Angular JS : $digest loop and $apply

We know that angular has this 2 way data binding feature that greatly simplify things for us. Data binding means that when you change something in the view, the scope model automagically updates. Similarly, whenever the scope model changes, the view updates itself with the new value. So how does angular does this?
We know that the event loop in JS is where all the events are thrown, we just need to listen to these events. Using javascript or Jquery we manually attach code to these events. AngularJS keeps tracks of these events to do things for us. In order to track all the variables and functions angular add Watchers. There is a big watch list. Every time you put a variable on to the $scope and put it in the view, angular automatically adds a watcher to the watch list, i.e keeping track of the original value and the new value. To check if the value got changed, angular has a Digest loop. 

concepts-runtime

The $digest loop is fired when the browser receives an event that can be managed by the angular context. This loop is made up of two smaller loops. One processes the $evalAsync queue and the other one processes the $watch list. The $digest loop keeps iterating until the $evalAsync queue is empty and the $watch list does not detect any changes in the model. These watches are resolved in the $digest loop through a process called dirty checking. The dirty checking is a process which checks whether a value has changed, if the value has changed, it set the $scope as dirty. If the $scope is dirty, another $digest loop is triggered.

Lets see this by an example – index.html:


<!DOCTYPE html>
<html lang="en-us" ng-app="angularApp">
<head>
<title>AngularJS Demo</title>
<link rel="stylesheet" href="https://maxcdn.bootstrapcdn.com/bootstrap/3.3.6/css/bootstrap.min.css" />
<script src="https://code.angularjs.org/1.4.8/angular.min.js"></script>
<script src="../js/main.js"></script>
</head>
<body>

<header>
<nav class="navbar navbar-default">
<div class="container">
<div class="navbar-header">
<a class="navbar-brand">AngularJS Demo</a>
</div>
</div>
</nav>
</header>
<div class="container">
<div ng-controller="mainController">

<input type="text" ng-model="name" />
<br/>
<h1>{{ name }}</h1>

</div>
</div>
</body>
</html>

main.js:


var myApp = angular.module('angularApp', []);

myApp.controller('mainController', ['$scope', function($scope) {

$scope.name = '';

$scope.$watch('name', function(newValue, oldValue) {
console.info('Changed!');
console.log('Old:' + oldValue);
console.log('New:' + newValue);

});

}]);

digestloop1

But what if something outside angular context changes the value. Lets see this by an example. Changing main.js


var myApp = angular.module('angularApp', []);

myApp.controller('mainController', ['$scope', function($scope) {

$scope.name = '';

$scope.$watch('name', function(newValue, oldValue) {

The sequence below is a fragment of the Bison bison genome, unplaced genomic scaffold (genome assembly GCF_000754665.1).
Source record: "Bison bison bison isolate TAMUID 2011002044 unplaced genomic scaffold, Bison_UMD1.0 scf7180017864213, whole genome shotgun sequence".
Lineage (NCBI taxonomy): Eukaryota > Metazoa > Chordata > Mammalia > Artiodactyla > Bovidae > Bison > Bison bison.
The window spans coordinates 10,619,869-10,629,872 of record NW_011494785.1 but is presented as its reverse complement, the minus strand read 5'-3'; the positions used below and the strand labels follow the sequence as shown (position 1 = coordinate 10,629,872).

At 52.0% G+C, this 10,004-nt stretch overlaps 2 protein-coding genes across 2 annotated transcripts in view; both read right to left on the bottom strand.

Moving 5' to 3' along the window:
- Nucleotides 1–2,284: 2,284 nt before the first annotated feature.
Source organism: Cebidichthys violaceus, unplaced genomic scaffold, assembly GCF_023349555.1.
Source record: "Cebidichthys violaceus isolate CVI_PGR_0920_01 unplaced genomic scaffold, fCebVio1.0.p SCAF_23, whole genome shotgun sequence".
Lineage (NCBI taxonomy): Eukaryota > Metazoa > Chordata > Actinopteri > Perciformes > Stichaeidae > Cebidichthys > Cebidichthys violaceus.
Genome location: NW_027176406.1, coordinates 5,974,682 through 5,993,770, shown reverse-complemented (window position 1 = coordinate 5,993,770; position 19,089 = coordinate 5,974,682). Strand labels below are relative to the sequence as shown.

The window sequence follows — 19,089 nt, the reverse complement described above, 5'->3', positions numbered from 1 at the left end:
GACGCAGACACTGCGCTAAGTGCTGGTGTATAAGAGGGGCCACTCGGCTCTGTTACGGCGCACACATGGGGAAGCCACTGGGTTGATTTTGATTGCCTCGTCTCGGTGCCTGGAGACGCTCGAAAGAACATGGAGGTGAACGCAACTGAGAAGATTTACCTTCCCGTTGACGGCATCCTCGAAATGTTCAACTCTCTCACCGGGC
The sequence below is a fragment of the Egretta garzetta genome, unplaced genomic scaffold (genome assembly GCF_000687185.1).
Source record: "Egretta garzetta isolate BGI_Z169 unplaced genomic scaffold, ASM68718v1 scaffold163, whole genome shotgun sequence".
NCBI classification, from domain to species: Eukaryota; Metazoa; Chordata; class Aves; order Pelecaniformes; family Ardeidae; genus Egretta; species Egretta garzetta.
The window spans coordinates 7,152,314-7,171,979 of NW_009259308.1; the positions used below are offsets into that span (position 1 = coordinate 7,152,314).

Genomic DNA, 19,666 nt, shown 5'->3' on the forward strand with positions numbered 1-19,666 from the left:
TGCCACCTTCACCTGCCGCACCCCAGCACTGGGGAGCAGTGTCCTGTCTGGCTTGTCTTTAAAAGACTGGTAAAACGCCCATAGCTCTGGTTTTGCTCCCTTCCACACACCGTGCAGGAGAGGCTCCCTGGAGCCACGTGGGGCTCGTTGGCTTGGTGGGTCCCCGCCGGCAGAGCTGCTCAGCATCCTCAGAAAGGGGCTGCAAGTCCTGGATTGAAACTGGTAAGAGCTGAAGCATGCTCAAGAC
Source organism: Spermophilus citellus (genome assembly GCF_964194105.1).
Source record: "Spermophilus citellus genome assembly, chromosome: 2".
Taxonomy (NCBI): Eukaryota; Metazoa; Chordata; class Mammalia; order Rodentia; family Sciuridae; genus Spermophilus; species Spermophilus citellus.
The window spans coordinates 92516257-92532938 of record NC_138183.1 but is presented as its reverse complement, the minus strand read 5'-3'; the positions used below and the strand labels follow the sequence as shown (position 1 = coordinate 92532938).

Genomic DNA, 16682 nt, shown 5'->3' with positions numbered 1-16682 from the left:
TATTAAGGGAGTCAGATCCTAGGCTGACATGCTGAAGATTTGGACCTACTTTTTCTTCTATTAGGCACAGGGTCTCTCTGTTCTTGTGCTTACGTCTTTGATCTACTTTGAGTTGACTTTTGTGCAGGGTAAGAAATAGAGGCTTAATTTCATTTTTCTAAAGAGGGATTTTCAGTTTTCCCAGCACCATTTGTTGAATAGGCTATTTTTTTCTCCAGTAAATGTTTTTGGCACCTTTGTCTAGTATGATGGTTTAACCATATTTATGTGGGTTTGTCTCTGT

console.info('Changed!');
console.log('Old:' + oldValue);
console.log('New:' + newValue);

});

setTimeout(function() {

$scope.name = 'setTimeout';
console.log('Scope changed by setTimeout!');

}, 2000);

}]);

digestloop2

As you can see, setTimeout log came but nothing happens in the DOM. This is because setTimeout is outside angular context and angular didn’t realize that the value changed. To handle this we have to call $apply() manually, which triggers a $digest cycle. 


var myApp = angular.module('angularApp', []);

myApp.controller('mainController', ['$scope', function($scope) {

$scope.name = '';

$scope.$watch('name', function(newValue, oldValue) {
console.info('Changed!');
console.log('Old:' + oldValue);
console.log('New:' + newValue);

});

setTimeout(function() {
$scope.$apply(function(){
$scope.name = 'setTimeout';
});
console.log('Scope changed by setTimeout!');

}, 2000);


}]);

digestloop3

We could use angular provided services too, to keep things in angular context. Angular provides a $timeout service which does the same thing and keep things in angular contex (by using apply only).


var myApp = angular.module('angularApp', []);

myApp.controller('mainController', ['$scope','$timeout', function($scope,$timeout) {

$scope.name = '';

$scope.$watch('name', function(newValue, oldValue) {
console.info('Changed!');
console.log('Old:' + oldValue);
console.log('New:' + newValue);

});

$timeout(function() {
$scope.name = 'setTimeout';
console.log('Scope changed by setTimeout!');
}, 2000);

}]);

This will produce the same result. So these watchers/digest loop is what binds the our view and model. Just remember if we are going outside angular context like say ajax call using normal js or jquery just wrap the callback with $scope.$apply so that angular could keep track of it, or use a equivalent angular service. 

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